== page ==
By Karen Scally
When it comes to sustainability, contractors increasingly want to do the right thing — and many are required to do so, whether by regulations or project owners.
But adopting these initiatives can initially seem costly and overwhelming, as if the only way to achieve them is to overhaul current practices and purchase all-new environmentally friendly equipment and tools.
Even simple steps like recycling take extra time and effort to accomplish.
So how can contractors embrace sustainability without sacrificing productivity — and profitability?
That’s where TerraCycle Regulated Waste comes in, offering solutions to easily recycle lighting, batteries, and other electronics.
This is of particular importance to contractors that are required to properly dispose of hazardous waste, including mercury-containing fluorescent light bulbs, under the EPA’s Universal Waste Program.
For example, with TerraCycle’s Bulb Eater, contractors can quickly crush fluorescent bulbs in its 55-gallon drum, processing a 4-ft. bulb in less than a second.
Electrical, demolition, and remediation contractors are increasingly finding that the Bulb Eaters are saving them labor hours, storage space, and recycling rate costs compared to traditional regulated waste disposal methods, according to Joe Day, former director of business development for TerraCycle Regulated Waste.
“Our contractor business has grown,” Day says. “The Bulb Eater, in particular, has become a better solution than ever to contractors, who then can reuse that machine from job to job to job and so on.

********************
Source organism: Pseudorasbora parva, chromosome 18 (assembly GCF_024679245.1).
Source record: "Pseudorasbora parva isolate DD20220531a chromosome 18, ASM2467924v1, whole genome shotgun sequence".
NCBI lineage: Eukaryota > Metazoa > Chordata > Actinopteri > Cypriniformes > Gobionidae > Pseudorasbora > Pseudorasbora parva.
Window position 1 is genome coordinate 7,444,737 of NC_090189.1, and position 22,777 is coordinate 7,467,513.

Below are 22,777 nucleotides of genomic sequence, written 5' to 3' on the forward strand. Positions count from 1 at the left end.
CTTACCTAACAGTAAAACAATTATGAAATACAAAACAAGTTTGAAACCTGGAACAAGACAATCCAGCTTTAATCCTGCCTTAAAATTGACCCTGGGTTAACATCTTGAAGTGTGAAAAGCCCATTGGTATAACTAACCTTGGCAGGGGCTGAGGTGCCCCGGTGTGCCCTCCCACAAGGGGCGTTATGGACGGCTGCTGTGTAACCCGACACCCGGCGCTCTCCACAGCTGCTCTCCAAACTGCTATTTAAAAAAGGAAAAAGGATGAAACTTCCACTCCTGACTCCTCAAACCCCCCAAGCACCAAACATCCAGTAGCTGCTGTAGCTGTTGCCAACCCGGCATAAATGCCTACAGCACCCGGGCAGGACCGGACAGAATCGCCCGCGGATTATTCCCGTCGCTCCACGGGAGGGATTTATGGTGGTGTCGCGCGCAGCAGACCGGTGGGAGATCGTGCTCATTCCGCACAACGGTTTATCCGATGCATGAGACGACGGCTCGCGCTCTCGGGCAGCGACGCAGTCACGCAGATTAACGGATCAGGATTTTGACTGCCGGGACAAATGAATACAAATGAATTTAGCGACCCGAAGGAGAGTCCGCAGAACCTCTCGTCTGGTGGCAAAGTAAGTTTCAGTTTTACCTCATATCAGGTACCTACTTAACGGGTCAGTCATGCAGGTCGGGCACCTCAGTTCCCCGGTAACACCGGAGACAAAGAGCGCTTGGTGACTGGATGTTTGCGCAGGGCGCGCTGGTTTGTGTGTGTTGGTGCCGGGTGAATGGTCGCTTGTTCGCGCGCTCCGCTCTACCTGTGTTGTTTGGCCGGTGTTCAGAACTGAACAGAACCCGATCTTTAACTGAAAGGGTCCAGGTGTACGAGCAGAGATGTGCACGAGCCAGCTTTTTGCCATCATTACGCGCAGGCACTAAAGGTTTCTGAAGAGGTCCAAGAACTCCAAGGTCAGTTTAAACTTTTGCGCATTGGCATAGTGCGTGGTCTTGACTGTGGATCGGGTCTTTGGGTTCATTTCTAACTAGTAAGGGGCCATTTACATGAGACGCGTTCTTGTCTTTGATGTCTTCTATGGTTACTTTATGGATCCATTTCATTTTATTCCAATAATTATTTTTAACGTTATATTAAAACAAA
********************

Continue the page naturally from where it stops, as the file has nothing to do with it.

Shining a Light on Better Recycling Solutions
TerraCycle Regulated Waste’s story formally began in 2018 when parent company TerraCycle, which is on a mission to eliminate waste from materials that have been previously challenging to recycle, acquired AirCycle.
However, its origins actually extend far beyond that, since AirCycle was founded in 1978 in the Chicago area, and the company introduced the Bulb Eater in 1999.
In addition to the Bulb Eater, TerraCycle also offers the EasyPak, which allows customers to return small to moderate amounts of regulated waste in prepaid containers via UPS for recycling, and bulk recycling options for large quantities through scheduled pickups.
“We provide recycling solutions, ranging from just a single box or a bucket all the way up to entire 53-ft. trailer loads of waste,” Day says.
He says the company’s seen the growth in contractor customers because more facilities are outsourcing lighting retrofits, instead of handling them internally.
“Lighting change-outs are now viewed more often as projects rather than maintenance, and because it’s at a project level, it’s being outsourced very often to these contractor groups that will go in and either take out fluorescent lighting and replace it with new LED, or in some cases, replace it just with an updated version of fluorescent lighting,” Day says. “But either way, there is recognition in the marketplace — now more than ever — that it makes sense to do what’s known as a lighting retrofit and treat it more as a project rather than just changing out one or two fixtures at a time.”